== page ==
The new law also has many hoping more people will report abuse, though some say it does little to address public apathy or assuage distrust of a judicial system in which corruption has often trumped justice.
“Perpetrators believe they can keep getting away with their deplorable behavior,” says Meenakshi Ganguly of Human Rights Watch in South Asia.
The organization recently conducted an extensive study on child abuse in India, which found that despite the new legislation there are very few counseling centers, trained teachers in schools, knowledgeable police officers, or medical experts in place to protect the country’s children.
Activists say most of the services available for children in India are either run by individuals or nongovernmental organizations still in their nascent stages.
Ambitious government plans, launched in 2009, to strengthen child protection measures, and create new ones, such as a network of district-level social workers, have largely failed to get off the ground. (Read more about India's child coal miners)
Only four of India’s 28 states spent the money they were allocated by the central government during the first three years of the plan, according to the government’s own figures.
As a result, in most states there is a lack of funding for child welfare committees that were designed to oversee the care of vulnerable children. While the number of committees has increased, fewer than half of India’s 629 districts have appointed one. The ability of those committees to effectively work with children is questionable. Most people have not received training in India’s juvenile justice or child protection systems.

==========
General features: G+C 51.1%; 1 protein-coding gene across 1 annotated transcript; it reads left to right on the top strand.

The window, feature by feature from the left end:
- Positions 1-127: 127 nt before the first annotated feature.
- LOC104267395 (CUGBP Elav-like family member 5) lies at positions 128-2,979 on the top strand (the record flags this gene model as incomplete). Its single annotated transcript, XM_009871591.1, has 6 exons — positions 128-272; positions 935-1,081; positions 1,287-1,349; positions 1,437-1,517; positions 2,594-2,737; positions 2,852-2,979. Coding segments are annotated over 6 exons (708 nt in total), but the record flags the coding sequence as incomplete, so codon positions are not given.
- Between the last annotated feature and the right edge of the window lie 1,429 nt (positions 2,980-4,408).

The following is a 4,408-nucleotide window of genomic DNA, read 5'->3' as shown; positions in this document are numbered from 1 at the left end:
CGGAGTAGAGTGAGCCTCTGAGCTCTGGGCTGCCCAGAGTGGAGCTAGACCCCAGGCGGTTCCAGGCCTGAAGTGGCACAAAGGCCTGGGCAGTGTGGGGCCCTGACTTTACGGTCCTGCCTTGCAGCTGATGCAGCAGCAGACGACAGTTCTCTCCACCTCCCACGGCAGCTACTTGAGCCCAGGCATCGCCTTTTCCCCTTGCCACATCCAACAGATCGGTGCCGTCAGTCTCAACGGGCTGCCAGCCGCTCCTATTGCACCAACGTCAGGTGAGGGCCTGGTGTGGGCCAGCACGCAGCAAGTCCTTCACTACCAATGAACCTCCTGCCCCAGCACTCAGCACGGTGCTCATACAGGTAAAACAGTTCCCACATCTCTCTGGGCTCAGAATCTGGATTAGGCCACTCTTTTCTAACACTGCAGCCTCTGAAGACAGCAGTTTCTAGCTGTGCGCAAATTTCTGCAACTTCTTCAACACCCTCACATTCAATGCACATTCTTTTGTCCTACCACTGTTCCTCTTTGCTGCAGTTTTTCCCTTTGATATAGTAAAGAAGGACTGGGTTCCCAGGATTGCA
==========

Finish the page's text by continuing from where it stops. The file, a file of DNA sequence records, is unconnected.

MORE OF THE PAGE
Concerns about the way forward
A lack of resources and weak political will have made it difficult for India to implement past legislation for protecting children. Little has been done to enforce a 2001 law requiring that police stations assign an officer to work specifically with children, says Raj Prasad, who runs one of the nation’s few victim crisis centers in a Delhi police station. “Citizens, especially children, are not aware of their rights.”